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Inspired by Pete Townshend's quest for power, this is a half-stack for heavy hitters.
Marshall 1959SLPX Vintage Series 100W Tube Head
This all-tube tone machine cranks out fabulous lead distortion and tight crunch exactly like the original model from the 1967 to 1969 era. Inspired by Pete Townshend's unquenchable thirst for volume, this guitar amp head features 100W of power from 4 EL34s and 3 ECC83s in the preamp--the exact configuration of the original. True bypass series FX loop, 3-band EQ, and presence control.
Marshall 1960TV Cabinet
The 1960TV speaker cab has an angled front; four 12" Greenback speakers; and a warmer, thicker sound than the 1960A. This 100W, mono, 16-ohm cabinet is 3 inches taller than a standard 1960A 4x12 cabinet which results in well defined mid range and a lowered resonant frequency for more prominent lows. The 25W Greenbacks are less in your face than the 75W Celestions in the 1960A. Although not a reissue--it was never offered in the past--this cab recreates the classic look and tones of yesteryear.
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Plexi 1959SLP and 1960TV Tube Guitar Half Stack
Reviewed by 1 customer
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Comments about Marshall Plexi 1959SLP and 1960TV Tube Guitar Half Stack:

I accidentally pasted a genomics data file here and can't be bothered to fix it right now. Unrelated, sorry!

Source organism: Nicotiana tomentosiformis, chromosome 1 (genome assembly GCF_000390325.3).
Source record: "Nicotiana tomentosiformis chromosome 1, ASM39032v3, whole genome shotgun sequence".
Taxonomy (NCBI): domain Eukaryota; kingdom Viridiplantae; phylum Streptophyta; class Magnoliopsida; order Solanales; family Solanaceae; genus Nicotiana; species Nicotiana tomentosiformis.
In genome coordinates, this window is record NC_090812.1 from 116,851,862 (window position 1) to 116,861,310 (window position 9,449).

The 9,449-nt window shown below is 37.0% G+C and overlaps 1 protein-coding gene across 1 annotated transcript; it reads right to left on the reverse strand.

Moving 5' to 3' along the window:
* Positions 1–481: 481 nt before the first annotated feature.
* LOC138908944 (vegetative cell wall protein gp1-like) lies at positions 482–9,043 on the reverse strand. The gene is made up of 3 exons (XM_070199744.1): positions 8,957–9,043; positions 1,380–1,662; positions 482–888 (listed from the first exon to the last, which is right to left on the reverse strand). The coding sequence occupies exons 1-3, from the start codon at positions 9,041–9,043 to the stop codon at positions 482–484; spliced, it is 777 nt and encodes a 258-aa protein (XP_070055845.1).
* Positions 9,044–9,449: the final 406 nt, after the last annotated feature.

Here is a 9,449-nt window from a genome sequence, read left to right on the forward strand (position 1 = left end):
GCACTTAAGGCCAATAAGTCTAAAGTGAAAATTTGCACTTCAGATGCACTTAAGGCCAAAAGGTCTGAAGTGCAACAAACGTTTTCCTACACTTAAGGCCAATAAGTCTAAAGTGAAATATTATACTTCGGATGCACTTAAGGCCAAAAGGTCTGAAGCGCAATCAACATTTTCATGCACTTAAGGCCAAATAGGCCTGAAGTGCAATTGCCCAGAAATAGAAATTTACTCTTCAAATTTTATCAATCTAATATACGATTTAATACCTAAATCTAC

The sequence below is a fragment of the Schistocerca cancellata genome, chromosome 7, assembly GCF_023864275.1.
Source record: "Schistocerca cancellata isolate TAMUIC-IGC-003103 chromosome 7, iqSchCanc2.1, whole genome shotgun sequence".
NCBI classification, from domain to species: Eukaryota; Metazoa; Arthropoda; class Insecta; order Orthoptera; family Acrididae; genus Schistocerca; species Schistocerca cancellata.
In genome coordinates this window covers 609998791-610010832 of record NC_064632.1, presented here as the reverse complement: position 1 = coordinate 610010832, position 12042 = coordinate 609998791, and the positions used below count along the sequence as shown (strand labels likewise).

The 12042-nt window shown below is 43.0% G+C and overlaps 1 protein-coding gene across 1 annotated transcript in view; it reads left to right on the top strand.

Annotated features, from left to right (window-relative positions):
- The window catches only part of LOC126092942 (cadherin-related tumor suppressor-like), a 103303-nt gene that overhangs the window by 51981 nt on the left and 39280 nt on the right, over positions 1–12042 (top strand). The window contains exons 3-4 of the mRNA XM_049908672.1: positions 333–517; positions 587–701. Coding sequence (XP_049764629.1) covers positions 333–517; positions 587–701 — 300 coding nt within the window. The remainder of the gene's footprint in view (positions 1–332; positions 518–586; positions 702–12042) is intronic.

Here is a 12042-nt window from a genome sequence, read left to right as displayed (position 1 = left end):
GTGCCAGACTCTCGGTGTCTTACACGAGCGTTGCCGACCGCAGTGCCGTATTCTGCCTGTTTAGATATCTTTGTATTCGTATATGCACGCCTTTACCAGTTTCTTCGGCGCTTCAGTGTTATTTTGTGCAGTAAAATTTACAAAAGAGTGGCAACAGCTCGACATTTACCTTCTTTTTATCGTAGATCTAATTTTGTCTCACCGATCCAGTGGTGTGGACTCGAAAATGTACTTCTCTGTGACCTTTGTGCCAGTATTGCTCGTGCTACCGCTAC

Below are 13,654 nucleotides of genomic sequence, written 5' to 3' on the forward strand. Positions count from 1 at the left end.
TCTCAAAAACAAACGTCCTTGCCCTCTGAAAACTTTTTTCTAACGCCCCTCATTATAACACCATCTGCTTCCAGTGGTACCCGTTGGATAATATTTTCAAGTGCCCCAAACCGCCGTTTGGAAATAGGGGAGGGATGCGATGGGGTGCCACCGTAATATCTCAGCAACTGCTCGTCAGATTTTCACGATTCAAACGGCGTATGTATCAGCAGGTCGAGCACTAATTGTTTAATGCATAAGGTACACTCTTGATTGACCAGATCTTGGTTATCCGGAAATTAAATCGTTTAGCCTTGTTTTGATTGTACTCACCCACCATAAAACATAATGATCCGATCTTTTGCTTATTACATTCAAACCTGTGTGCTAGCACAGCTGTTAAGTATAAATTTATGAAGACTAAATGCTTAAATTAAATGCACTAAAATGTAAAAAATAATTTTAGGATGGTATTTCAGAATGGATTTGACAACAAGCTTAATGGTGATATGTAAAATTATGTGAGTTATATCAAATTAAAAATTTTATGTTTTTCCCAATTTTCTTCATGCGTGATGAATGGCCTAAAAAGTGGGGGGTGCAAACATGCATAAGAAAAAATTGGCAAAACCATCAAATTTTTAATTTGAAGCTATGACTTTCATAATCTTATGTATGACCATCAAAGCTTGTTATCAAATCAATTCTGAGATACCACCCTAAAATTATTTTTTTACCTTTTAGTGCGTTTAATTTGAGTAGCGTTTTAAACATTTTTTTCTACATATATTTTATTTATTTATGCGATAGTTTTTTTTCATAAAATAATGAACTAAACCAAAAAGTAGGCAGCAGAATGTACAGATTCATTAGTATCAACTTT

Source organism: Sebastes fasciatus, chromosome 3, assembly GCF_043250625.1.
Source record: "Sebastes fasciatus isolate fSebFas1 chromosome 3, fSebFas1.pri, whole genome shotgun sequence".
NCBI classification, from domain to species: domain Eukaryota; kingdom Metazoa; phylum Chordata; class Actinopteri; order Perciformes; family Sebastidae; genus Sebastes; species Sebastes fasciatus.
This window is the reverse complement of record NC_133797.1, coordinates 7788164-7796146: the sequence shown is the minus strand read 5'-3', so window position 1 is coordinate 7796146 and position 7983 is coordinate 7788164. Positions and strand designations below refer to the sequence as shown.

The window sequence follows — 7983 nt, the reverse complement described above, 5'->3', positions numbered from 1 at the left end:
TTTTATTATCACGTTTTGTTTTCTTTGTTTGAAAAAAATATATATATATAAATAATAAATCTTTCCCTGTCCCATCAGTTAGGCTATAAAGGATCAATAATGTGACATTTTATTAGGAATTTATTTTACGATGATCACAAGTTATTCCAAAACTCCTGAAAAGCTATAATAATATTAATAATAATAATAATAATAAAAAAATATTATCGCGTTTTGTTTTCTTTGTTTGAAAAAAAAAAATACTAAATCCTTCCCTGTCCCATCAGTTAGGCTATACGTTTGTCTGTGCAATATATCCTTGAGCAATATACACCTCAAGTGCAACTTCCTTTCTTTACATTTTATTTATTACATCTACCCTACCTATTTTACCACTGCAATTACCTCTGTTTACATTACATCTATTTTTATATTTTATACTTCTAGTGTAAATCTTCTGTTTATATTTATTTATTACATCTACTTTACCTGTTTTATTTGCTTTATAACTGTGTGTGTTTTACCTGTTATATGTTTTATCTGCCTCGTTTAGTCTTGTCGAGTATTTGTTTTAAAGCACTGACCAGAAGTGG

A pcb 1959SLP and 1960TV cab have been my main rig for four or five years now. Don't feed this thing anything other than boutique or good quality equipment. If your going to use effects, I suggest getting a real vintage tape echo and feeding it through either the front end or use a slave setup where the effects are after the amp. This amp is very loud and unforgiving. I will explain my amps behavior as I run it with a strat loaded w/ lindy fralin vintage hots fed into the bright channel. Stock, once you turn it to around 3, it will be very loud, bright, and clean. The loud kind of clean that will take your head off so I tend to stand to the side of it. It has a bright cap installed which makes the amp very trebly and while many people are put off by this I believe it is done for a reason. If your going to play clean with a band in a loud environment, the highs are going to have to pop or it will be lost in the mix. Another reason for the brightness is to keep gibson les pauls from becoming muddy, so don't be put off by the high end of this amp. Its like that for a reason, and if your ears are overloading, stand to the side of the cabinet. At 5 or 6 it starts to compress slightly, bottom end blooms, and you get a slight grit. It is well balanced and reflects very accurately what you play and your signal chain's quality. At this volume, depending on where you stand, you can acheive an endless sustain once you find a note the tubes like. From 7 on up to 10, the amp becomes more compressed like what you'd expect from a higher gain amp. The bottom end becomes tremendous, the mids and highs slice right through the mix there is no doubt about that. But at that volume, there isn't much it wont slice through. There is a lot of opportunity for this amp to sound like your favorite records from hendrix, molley hatchet, etc. There is also a lot of opportunity for this amp to sound bad if its used wrong. Its not a very friendly amp unless your a very accurate and skilled musician, and also able to control such loudness. If your pickups, effects, cables, tubes, tuning/intonation etc are cheesy or overlooked, it will be reflected in the final sound. This amp is hard on your el34s depending on how hot you run it. I would advise having it looked over/serviced every 20-40 hours of use depending on how hard you drive it. If the tubes are not biased correctly or are nearing the end of their life, this amp will totally lay down on you. Keep it correctly maintained, and keep an ear out for when the low end drops out, or the highs get non-musical as this is an indication it has eaten another set of el34s. Everything has to be done right on this one, to get the most out of it. I use the top left input, and havn't had much luck jumpering channels, as this seems to degrade quality of sound, and does nothing that channel one cant do once turned up. Don't expect to get the amp turned up past 5-6 in a club unless you have some way of attenuating the volume levels. The cab is really good looking and sits noticably taller than most 4x12 cabinets. I've compared this cabinet to a few others including orange and marshall. I've always come back to this cab probably because it is what I am most accustomed to. It seems more open than most other cabinets and the 25 watt greenbacks seem to sound much more articulated in the high end than the celesion 30 watters. Build quality is done right. Tolex and hardware on both the cabinet and head are not a thing to worry about. Tolex is thick and slick and doesn't tear or cut easily. Handles, pots, controls, grille, etc have held up very nicely while transported in soft cases on the road for several years. If you are playing really heavy music or would like to acheive a distorted sound at lower volumes, you would be much better off with say a Mesa Boogie rectifier series. I like to push the front end with a vintage tube screamer and the heaviest sound I can squeeze out of it is like Whitensnake or black sabbath. If you buy an attenuator and try to attenuate too much volume, it will not sound good. You have to either play it loud or play something else, so make sure it is fitting for you and your venues. Overall, the cleans are great if used right but not as good as high end Fender of Boogie. Distortion is non existant. Over drive is approaching early Van Halen at full-tilt though it would probably require some tweakin' and certainly PAF humbuckers.